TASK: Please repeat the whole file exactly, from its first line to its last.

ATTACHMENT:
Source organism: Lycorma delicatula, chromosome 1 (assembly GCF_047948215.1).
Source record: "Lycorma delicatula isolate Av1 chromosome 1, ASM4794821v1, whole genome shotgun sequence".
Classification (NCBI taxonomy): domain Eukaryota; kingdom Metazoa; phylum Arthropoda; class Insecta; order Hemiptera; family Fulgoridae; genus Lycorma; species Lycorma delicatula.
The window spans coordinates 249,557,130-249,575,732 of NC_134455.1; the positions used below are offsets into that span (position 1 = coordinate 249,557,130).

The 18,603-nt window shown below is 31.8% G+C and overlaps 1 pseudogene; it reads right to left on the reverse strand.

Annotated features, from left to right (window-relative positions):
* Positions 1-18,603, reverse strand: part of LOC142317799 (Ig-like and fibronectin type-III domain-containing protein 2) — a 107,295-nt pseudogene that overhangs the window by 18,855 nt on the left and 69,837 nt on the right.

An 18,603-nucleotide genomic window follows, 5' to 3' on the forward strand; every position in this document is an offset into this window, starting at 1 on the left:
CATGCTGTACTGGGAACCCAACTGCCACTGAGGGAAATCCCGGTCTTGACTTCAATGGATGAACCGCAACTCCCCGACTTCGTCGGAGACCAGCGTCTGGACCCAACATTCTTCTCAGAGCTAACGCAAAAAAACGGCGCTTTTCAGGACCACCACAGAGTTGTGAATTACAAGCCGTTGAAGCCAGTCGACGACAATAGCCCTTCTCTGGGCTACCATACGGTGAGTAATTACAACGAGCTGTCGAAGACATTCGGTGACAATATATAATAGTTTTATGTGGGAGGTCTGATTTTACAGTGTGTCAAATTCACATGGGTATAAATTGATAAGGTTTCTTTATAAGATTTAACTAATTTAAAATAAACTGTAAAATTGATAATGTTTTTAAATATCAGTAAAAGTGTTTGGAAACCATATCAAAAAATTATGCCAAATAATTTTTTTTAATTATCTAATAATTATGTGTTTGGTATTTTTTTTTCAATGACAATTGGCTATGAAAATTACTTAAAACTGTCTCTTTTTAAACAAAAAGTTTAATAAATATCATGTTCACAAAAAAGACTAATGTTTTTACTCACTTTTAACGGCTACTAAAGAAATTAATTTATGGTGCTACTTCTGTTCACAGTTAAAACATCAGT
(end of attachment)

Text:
Source organism: Lycorma delicatula, chromosome 1 (assembly GCF_047948215.1).
Source record: "Lycorma delicatula isolate Av1 chromosome 1, ASM4794821v1, whole genome shotgun sequence".
Classification (NCBI taxonomy): domain Eukaryota; kingdom Metazoa; phylum Arthropoda; class Insecta; order Hemiptera; family Fulgoridae; genus Lycorma; species Lycorma delicatula.
The window spans coordinates 249,557,130-249,575,732 of NC_134455.1; the positions used below are offsets into that span (position 1 = coordinate 249,557,130).

The 18,603-nt window shown below is 31.8% G+C and overlaps 1 pseudogene; it reads right to left on the reverse strand.

Annotated features, from left to right (window-relative positions):
* Positions 1-18,603, reverse strand: part of LOC142317799 (Ig-like and fibronectin type-III domain-containing protein 2) — a 107,295-nt pseudogene that overhangs the window by 18,855 nt on the left and 69,837 nt on the right.

An 18,603-nucleotide genomic window follows, 5' to 3' on the forward strand; every position in this document is an offset into this window, starting at 1 on the left:
CATGCTGTACTGGGAACCCAACTGCCACTGAGGGAAATCCCGGTCTTGACTTCAATGGATGAACCGCAACTCCCCGACTTCGTCGGAGACCAGCGTCTGGACCCAACATTCTTCTCAGAGCTAACGCAAAAAAACGGCGCTTTTCAGGACCACCACAGAGTTGTGAATTACAAGCCGTTGAAGCCAGTCGACGACAATAGCCCTTCTCTGGGCTACCATACGGTGAGTAATTACAACGAGCTGTCGAAGACATTCGGTGACAATATATAATAGTTTTATGTGGGAGGTCTGATTTTACAGTGTGTCAAATTCACATGGGTATAAATTGATAAGGTTTCTTTATAAGATTTAACTAATTTAAAATAAACTGTAAAATTGATAATGTTTTTAAATATCAGTAAAAGTGTTTGGAAACCATATCAAAAAATTATGCCAAATAATTTTTTTTAATTATCTAATAATTATGTGTTTGGTATTTTTTTTTCAATGACAATTGGCTATGAAAATTACTTAAAACTGTCTCTTTTTAAACAAAAAGTTTAATAAATATCATGTTCACAAAAAAGACTAATGTTTTTACTCACTTTTAACGGCTACTAAAGAAATTAATTTATGGTGCTACTTCTGTTCACAGTTAAAACATCAGT